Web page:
Not wanting to selfishly indulge in all of the great travel and business opportunities that come with the job of being the Editor of Vision Systems Design magazine, I have decided to dispatch our Senior Editor Dave Wilson off to one of the most prestigious of all of the events in the Vision Systems Design calendar.
That's right. This week, he will be attending the 20th Annual Automated Imaging Association (AIA) Business Conference, which is being held at the Orlando World Center Marriott from January 18-20.
While it all might sound like a bit of a holiday for our Senior Editor -- who is more accustomed to living under the slate gray Victorian skies of rainy England -- I can assure you that it's not.
Indeed, to ensure that he does not spend his days lounging by one swimming pool or another, or even visiting resorts populated with mice featuring large ears, I have specifically asked him to cover a number of key industry events while he is in Florida.
On Wednesday, for example, he'll be meeting up with the good folks at PPT for an entire day's session to learn a lot more about how their company's third-party integrators have developed numerous vision-based solutions for the industrial marketplace.
After that, it's a work-packed two days at the AIA Business Conference itself, where Dave will be sitting through several important presentations including one entitled "Outlook for the Global Economy" by Alan Beaulieu, from the Institute for Trend Research.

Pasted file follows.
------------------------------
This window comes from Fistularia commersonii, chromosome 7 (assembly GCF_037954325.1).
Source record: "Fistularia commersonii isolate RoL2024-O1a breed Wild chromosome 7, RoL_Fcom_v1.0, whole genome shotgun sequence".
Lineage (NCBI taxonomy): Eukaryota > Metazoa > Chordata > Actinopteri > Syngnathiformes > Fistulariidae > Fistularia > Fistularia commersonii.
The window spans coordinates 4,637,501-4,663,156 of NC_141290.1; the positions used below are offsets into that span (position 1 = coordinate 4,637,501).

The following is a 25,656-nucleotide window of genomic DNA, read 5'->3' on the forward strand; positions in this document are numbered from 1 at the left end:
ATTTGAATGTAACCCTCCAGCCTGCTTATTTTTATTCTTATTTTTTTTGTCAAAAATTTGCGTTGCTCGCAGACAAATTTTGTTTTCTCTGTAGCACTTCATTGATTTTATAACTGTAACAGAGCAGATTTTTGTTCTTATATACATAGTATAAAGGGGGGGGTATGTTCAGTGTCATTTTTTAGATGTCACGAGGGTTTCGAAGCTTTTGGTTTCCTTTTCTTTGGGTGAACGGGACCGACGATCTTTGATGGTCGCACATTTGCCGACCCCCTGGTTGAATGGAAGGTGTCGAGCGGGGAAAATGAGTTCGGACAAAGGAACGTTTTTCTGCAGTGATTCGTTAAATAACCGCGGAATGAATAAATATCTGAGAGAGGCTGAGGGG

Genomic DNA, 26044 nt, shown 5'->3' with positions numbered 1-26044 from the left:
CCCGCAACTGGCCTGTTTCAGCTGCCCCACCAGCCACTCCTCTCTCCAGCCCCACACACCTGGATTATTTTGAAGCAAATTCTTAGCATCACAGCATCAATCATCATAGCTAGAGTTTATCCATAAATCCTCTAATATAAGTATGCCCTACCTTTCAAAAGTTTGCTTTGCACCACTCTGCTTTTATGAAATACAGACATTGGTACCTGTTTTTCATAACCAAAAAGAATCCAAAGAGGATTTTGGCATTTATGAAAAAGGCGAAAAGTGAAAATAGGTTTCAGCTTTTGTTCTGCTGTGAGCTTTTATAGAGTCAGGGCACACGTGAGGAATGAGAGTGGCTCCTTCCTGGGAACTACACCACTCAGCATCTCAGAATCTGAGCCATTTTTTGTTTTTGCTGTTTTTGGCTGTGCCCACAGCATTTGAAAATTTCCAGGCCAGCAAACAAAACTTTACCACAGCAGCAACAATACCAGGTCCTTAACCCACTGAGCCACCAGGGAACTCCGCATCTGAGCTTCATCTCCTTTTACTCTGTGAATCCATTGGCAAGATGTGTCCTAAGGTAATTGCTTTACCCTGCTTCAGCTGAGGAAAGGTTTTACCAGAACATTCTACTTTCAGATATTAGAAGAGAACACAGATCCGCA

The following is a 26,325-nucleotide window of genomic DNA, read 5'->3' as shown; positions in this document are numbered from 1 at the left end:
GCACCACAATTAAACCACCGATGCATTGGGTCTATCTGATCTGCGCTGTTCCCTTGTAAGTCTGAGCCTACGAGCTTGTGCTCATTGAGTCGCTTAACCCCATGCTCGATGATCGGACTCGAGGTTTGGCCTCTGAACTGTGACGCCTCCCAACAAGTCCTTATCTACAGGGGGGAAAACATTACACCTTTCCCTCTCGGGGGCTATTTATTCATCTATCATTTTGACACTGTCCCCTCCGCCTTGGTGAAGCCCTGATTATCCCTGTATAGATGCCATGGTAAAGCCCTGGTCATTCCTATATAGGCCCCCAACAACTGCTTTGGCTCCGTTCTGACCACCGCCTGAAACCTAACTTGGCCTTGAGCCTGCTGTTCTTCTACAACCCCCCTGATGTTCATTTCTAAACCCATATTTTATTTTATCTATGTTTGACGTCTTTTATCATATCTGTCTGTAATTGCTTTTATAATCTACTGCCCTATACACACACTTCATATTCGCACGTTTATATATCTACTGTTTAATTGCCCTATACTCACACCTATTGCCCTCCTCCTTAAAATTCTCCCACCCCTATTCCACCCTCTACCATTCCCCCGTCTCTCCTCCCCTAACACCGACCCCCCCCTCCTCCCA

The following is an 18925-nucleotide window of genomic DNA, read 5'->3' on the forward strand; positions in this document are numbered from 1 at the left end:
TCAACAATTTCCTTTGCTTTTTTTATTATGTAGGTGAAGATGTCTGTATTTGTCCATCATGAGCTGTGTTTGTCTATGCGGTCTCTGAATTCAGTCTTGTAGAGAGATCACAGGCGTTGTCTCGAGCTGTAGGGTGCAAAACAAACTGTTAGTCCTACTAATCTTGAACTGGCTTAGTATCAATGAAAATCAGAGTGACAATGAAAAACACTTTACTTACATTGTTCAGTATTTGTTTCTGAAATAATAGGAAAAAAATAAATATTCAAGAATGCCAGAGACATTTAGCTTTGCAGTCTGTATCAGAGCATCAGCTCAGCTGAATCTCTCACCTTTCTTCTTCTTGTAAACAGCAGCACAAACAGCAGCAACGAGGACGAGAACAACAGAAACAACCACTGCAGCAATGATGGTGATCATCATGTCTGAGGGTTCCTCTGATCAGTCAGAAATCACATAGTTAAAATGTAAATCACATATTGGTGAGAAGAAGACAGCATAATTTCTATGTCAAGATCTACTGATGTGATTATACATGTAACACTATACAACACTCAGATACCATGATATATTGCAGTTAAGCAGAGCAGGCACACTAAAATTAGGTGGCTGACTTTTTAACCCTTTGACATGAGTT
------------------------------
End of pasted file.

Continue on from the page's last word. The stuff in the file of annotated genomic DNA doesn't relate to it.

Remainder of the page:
But that's not all he'll have to do. Oh no. There will be other sessions that he'll have to attend too, including one from George Chamberlain of Pleora Technologies on AIA Standards as well as an update on the Machine Vision Market in North America by Paul Kellett from ATC.
Naturally enough, while he's there, Dave will be only too pleased to discuss any new, exciting applications that you or your company might have developed over the past year or so -- great fodder we might be able to develop as stories for upcoming issues of Vision Systems Design magazine.
While it sounds like an arduous schedule, it should be easy going for an old pro like Dave. But just to make sure that it isn't too easy for him, I've even shipped down an old notebook PC of mine to the hotel where he's staying to ensure that -- should he actually have any free time -- he can spend it working, rather than goofing off.
If Dave looks tired after the event, I'll know he has done his job properly. If he has a tan, however, send me an e-mail to let me know.